Fisher had become convinced that gunpower and range were dominant factors, which seems ironic since his great innovation with the Dreadnought had been to increase the number of main battery guns; he didn't step up from four 12" to four 13.5 or 15", he increased the number of guns to ten, and eight in his battle cruiser. Numbers of guns had become even more critical with the development of director firing; eight guns were now considered the minimum for effective gunfire control. R&R were the only capital ships of the dreadnought era/20th century with a six-gun main armament.

    They didn't make Fisher's one-year deadline, but the hasty construction left the ships with enough problems that they spent considerable time back in the yard, earning them the nicknames Refit and Repair.
     
  8. SymphonicPoet

    SymphonicPoet Member

    Joined:
    Sep 7, 2009
    Messages:
    701
    Likes Received:
    130
    ^TiredOldSoldier

    Yes, the sheer volume of torpedoes still aboard Japanese ships was . . . stunning. Bad placement. Divided forces. Oops. The Japanese commander is a friend and I hate to run him down. God knows I've made my own blunders. I think he and I need to sit down and do a little debrief. Maybe we'll both learn something. Analyzing the thing has certainly enlightened me. Of course it might be better to just let it lie. Tough call. I want to stay friends, but I worry that if no one ever shows him anything he'll come to hate naval wargaming. (I've seen him get frustrated and give up on other games for similar reasons.) I feel like I should help, but egos can be such fragile and troublesome things.

    ^Carronade

    I wonder if Fisher had something special in mind for R & R a la Courageous et al.
     
  9. TiredOldSoldier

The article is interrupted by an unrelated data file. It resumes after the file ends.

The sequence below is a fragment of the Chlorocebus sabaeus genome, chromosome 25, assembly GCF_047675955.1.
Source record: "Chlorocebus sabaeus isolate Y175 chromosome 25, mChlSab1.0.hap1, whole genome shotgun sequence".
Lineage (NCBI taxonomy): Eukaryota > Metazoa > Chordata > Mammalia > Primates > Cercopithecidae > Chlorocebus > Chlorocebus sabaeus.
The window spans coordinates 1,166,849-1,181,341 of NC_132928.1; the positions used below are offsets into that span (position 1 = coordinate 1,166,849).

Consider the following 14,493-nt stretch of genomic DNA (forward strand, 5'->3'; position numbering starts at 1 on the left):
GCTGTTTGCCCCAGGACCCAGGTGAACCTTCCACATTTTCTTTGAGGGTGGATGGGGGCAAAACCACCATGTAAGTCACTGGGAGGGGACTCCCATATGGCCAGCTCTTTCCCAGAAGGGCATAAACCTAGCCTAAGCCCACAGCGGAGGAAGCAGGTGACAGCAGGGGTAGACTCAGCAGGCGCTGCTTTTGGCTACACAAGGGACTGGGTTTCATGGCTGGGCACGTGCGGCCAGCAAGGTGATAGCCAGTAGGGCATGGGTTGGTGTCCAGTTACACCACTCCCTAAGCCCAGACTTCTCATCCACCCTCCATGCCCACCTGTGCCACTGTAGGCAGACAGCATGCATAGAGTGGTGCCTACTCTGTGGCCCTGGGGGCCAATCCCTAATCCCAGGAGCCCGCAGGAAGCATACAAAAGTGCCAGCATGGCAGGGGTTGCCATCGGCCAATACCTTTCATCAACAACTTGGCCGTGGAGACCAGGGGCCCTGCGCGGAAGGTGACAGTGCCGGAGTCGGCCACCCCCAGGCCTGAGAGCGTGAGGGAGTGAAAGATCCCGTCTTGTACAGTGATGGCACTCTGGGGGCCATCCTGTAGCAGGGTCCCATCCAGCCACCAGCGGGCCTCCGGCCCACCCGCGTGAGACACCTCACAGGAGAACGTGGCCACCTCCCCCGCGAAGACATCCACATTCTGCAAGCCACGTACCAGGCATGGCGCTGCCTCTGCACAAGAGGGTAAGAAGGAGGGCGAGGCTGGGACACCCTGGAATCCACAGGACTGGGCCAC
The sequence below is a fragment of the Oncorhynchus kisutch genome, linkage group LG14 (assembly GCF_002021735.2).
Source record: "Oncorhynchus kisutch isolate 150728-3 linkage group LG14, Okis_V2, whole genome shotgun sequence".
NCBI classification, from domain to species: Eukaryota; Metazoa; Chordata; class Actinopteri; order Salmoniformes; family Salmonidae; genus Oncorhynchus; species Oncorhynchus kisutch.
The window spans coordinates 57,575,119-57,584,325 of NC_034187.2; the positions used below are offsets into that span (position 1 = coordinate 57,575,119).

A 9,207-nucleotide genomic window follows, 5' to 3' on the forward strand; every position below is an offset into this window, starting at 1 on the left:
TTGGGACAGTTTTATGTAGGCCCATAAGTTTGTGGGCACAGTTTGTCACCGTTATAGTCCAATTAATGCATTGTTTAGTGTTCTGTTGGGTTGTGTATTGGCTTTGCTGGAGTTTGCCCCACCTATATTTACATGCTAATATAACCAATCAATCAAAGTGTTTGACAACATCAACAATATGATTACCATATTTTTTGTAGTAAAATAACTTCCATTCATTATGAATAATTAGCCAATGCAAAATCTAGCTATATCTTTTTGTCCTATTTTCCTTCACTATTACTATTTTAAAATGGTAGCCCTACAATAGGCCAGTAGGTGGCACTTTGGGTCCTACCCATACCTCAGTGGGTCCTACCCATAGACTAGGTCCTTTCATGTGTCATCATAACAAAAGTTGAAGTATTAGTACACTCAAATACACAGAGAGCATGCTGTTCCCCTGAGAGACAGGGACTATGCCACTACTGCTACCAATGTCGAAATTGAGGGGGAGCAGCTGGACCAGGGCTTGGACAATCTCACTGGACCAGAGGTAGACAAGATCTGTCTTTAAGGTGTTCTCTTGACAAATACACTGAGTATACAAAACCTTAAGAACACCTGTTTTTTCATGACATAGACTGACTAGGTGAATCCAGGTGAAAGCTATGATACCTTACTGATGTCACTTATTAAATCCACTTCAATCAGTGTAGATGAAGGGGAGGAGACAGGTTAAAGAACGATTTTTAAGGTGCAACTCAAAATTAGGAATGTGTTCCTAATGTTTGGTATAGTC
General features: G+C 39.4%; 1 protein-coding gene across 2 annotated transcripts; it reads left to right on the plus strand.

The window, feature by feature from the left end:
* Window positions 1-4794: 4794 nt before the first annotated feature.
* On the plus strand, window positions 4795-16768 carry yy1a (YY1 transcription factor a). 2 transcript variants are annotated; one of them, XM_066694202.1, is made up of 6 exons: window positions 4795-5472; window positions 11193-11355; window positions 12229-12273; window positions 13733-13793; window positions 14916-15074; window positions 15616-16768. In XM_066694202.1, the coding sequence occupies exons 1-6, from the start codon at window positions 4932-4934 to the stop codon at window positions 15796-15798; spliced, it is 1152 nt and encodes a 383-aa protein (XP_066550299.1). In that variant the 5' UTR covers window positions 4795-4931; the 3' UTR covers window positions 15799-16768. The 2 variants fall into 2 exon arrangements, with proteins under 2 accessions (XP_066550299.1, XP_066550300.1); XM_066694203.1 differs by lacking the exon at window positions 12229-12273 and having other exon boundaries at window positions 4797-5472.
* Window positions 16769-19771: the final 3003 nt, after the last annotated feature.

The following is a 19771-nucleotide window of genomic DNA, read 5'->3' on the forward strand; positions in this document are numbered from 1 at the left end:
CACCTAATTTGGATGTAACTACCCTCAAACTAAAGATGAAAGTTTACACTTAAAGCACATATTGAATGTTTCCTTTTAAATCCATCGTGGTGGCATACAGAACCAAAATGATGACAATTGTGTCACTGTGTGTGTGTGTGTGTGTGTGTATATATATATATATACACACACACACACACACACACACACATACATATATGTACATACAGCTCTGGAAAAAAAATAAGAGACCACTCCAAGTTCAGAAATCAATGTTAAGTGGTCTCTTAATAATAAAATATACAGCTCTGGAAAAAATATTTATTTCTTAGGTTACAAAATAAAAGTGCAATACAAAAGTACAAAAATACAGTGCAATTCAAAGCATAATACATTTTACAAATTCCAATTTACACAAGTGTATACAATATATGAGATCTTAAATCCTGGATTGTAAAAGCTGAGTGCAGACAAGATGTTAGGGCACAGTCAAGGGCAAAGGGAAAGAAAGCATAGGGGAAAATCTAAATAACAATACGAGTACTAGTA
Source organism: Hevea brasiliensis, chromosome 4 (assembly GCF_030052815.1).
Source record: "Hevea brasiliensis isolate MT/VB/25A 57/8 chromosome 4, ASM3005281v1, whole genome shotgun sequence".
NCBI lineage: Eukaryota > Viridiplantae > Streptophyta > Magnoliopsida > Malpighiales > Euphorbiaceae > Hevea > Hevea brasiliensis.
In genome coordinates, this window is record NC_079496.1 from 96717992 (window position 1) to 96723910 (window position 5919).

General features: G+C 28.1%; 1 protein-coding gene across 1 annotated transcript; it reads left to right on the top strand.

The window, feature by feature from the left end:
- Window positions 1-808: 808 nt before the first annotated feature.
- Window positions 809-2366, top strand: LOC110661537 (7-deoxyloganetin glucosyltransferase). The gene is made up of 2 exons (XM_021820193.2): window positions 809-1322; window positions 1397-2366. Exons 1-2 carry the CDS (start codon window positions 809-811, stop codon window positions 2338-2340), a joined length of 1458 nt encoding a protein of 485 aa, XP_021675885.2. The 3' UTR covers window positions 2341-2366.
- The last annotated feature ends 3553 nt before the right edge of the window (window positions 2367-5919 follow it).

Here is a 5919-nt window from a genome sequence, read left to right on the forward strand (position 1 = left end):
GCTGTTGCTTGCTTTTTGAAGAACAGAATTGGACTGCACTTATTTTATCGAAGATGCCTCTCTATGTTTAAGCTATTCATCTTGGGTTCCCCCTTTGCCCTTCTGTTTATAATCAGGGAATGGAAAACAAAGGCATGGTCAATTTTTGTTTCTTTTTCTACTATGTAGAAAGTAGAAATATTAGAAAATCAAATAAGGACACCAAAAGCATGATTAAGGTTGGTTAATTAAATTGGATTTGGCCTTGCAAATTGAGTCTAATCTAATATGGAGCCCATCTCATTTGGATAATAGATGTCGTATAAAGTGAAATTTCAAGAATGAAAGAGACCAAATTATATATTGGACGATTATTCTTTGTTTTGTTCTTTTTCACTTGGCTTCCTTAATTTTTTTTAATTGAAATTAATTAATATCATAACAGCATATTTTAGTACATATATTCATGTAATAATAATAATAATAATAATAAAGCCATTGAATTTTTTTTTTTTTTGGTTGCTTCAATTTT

TiredOldSoldier Ace

    Joined:
    Sep 14, 2008
    Messages:
    3,223
    Likes Received:
    452
    IMO R&R with their 6" armour were cruiser killers and a step towards the Courageous "large light cruisers", Fisher's original idea was for them to have only two turrets. The external similarities with HMS Hood, that was much closer to a fast battleship than a WW1 battlecruiser, are misleading.
     
  10. SymphonicPoet

    SymphonicPoet Member

    Joined:
    Sep 7, 2009
    Messages:
    701
    Likes Received:
    130
    I've always felt so. R & R give the appearance of pocket Hoods, but have the internals of fast Invincibles. (Was there ever a less aptly named ship?)
     
  11. Carronade

    Carronade Ace

    Joined:
    Feb 17, 2010
    Messages:
    2,730
    Likes Received:
    572
    R & R were getting back to Fisher's ideal, including Invincible-scale 6" armor. One motivation for them was the success of the Invincibles at the Falklands. Fisher's next proposal, Incomparable, would have been a scaled-up Renown with six 20" guns, again valuing gun size over numbers.

    The "large light cruisers" like Glorious went even further; besides Fisher's ideas they were influenced by the Baltic project, requiring shallow draft, and by the government's reluctance to fund further capital ships. "Large light cruiser" was actually not a bad description. There were at the time no set size or gun caliber limits on what constituted a cruiser, and their armor was on light cruiser scale.

    The name Hood could commemorate several British admirals, but the most recent one was Horace Hood, lost in the explosion of the ironically named Invincible.
     
  12. SymphonicPoet

    SymphonicPoet Member

    Joined:
    Sep 7, 2009
    Messages:
    701
    Likes Received:
    130
    I'd always assumed it was the named after Samuel Hood, but the timing does make one wonder. I had no idea there were so many Admirals Hood (at least five, it seems.) I begin to think half the Admiralty may have been named Hood at one time or another.
     
  13. ULITHI

    ULITHI Ace

    Joined:
    Mar 9, 2010
    Messages:
    1,869
    Likes Received:
    381
    Location:
    Albuquerque, New Mexico
    Very nice work there SymphonicPoet!!! Well done!!!
     
  14. SymphonicPoet

    SymphonicPoet Member

    Joined:
    Sep 7, 2009
    Messages:
    701
    Likes Received:
    130
    Thank you sir. It's a pleasure, I assure you. And it was fun running a game finally. It's an experience I hope to repeat from time to time.
     

Share This Page